Jobos Bay - Photo credit: NOAA
This document summarizes key lessons that emerged during the December 2019 webinar Leveraging NERRS System-Wide Monitoring Program Data for Wetland Research and Management. In addition to providing a record of the Q&A, this document also contains example work from project teams working with System-wide Monitoring Program data, and advice and best practices for both new and existing collaborative science project teams interested in working with monitoring data.
This video showcases an expo about classroom-tested science lesson plans created for the Virginia Scientists and Educators Alliance (VA SEA) by science graduate students. The VA SEA Project is currently supported by the Chesapeake Bay National Estuarine Research Reserve, Virginia Sea Grant, and the VIMS Marine Advisory Program.
This project overview describes a project led by Elkorn Slough National Estuarine Research Reserve to communicate the results of a recent national synthesis of NERR Sentinel Site data on marsh resilience to sea level rise.
These resources are from workshops, focus groups, and surveys that a team from North Inlet-Winyah Bay and ACE Basin reserves used to scope their 2012 Collaborative Research project, "Advancing Low Impact Development in Coastal South Carolina."
These resources contain information about stakeholder workshops hosted by the 2012 Collaborative Research project team, "Advancing Low Impact Development in Coastal South Carolina." These resources include meeting agendas, presentations, meeting notes, and other materials.
This spreadsheet was developed by a 2012 Collaborative Research team to help property owners in coastal South Carolina calculate rules for stormwater treatment and runoff reductions from their sites based on statewide rules and regulations.
This spreadsheet was designed by a 2012 Collaborative Research team to help property owners and designers properly size rainwater harvesting systems.
This spreadsheet is a useful tool for maintaining various types of green infrastructure, including permeable pavement, green roofs, and rainwater harvesting systems.
This document provides guidance to those wishing to use the Climate Change Vulnerability Assessment Tool for Coastal Habitats ("CCVATCH") - a decision support tool which guides users through a series of questions to calculate numerical climate vulnerability scores for ecological habitats.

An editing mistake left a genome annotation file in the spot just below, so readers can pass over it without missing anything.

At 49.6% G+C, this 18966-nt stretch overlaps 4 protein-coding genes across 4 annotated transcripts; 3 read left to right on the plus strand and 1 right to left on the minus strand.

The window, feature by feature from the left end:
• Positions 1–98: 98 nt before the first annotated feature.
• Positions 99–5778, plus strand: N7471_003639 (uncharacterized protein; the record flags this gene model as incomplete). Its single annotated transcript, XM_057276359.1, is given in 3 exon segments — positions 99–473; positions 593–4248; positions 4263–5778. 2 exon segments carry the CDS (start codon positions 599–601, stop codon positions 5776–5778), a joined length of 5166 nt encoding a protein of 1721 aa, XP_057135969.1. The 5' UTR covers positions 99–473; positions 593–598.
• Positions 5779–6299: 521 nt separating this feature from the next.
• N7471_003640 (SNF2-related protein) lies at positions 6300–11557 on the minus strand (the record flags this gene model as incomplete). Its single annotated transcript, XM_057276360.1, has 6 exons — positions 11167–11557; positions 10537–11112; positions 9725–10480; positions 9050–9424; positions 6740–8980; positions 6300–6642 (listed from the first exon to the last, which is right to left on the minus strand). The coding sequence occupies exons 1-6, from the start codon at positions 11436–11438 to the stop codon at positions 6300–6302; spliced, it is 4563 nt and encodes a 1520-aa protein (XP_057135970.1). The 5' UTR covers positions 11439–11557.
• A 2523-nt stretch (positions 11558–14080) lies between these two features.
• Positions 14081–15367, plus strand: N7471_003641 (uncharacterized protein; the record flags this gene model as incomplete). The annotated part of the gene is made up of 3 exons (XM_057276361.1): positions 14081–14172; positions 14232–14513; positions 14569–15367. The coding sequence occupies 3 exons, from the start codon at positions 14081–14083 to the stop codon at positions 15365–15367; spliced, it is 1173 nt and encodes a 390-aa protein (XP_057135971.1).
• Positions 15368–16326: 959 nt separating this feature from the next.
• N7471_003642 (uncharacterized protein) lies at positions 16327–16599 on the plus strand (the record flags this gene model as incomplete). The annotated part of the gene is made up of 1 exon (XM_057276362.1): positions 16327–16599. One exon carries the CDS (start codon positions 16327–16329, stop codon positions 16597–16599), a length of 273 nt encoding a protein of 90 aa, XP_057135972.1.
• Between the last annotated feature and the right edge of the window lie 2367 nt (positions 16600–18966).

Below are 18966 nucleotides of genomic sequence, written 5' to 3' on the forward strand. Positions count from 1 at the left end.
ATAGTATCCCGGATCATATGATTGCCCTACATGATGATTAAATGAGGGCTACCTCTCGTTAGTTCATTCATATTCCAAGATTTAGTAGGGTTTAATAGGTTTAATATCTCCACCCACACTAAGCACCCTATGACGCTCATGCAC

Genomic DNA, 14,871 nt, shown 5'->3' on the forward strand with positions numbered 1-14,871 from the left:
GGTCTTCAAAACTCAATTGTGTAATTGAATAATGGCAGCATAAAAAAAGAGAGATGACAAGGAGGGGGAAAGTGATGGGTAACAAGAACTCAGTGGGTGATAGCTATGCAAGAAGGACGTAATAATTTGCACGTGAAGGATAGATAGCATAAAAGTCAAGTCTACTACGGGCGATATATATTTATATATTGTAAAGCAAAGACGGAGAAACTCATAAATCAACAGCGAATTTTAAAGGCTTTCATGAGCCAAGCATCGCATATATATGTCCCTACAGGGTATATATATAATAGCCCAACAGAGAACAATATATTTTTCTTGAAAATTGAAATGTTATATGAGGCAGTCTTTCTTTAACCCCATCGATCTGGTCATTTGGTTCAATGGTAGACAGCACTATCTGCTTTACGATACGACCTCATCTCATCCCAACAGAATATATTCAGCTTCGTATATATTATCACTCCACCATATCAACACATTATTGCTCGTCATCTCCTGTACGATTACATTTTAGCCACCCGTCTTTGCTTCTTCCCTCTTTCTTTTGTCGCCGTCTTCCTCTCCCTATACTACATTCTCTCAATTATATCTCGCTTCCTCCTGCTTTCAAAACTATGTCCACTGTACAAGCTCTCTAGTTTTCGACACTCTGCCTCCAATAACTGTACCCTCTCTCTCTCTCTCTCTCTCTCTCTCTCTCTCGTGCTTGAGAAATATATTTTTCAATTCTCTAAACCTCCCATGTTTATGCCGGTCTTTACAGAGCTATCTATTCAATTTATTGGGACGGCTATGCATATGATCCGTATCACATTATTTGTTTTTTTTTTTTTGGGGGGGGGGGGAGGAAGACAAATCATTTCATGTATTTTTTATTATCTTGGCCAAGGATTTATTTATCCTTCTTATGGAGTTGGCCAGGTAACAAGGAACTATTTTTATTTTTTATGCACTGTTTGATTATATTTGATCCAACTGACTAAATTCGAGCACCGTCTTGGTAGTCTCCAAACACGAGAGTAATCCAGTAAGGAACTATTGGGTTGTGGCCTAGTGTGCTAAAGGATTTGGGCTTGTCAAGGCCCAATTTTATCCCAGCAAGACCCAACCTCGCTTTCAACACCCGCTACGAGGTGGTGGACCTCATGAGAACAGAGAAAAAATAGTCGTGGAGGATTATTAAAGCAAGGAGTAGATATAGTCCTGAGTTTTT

This guide removes barriers to low impact development implementation in South Carolina by providing engineering tools, planning guidance, and case study examples that are relevant to the South Carolina coastal zone.
This project overview describes a 2012 Collaborative Research project that worked to address barriers preventing communities in South Carolina from embracing low-impact development strategies.
This project overview describes a 2013 Collaborative Research project that refined and piloted the Climate Change Vulnerability Assessment Tool for Coastal Habitats ("CCVATCH").
This document summarizes a tool developed by the NERRS to evaluate and compare the ability of tidal marshes to thrive as sea level rises.
This paper, published in Biological Conservation, describes an innovative approach developed by the NERRS to evaluate the ability of tidal marshes to thrive as sea levels rise.
This tool is a novel approach to compare the resilience of different marshes to sea level rise.
This project overview describes a 2016 Science Transfer project that extended the reach of a watershed education and training project, Climate Education for a Changing Bay, in Virginia.
These lesson plans are classroom-tested science lesson plans created for the Virginia Scientists and Educators Alliance by graduate students.
This project overview describes a 2015 Science Transfer project where Chesapeake Bay, Virginia Reserve staff and partners from the Virginia Institute of Marine Sciences created the Virginia Scientists and Educators Alliance (VA SEA) to generate K-12 science lesson plans and train graduate students on science communication.
This project overview describes a 2018 Catalyst project led by Grand Bay Reserve that is developing standardized tools to quality-check, analyze, and visualize Surface Elevation Table data.
These slides summarize a webinar given by Sarah Nuss of the Chesapeake Bay-VA Reserve on May 31, 2018 about her 2015 Science Transfer project seeking to create a network that supported the transfer of graduate student science to K-12 educators in Virginia.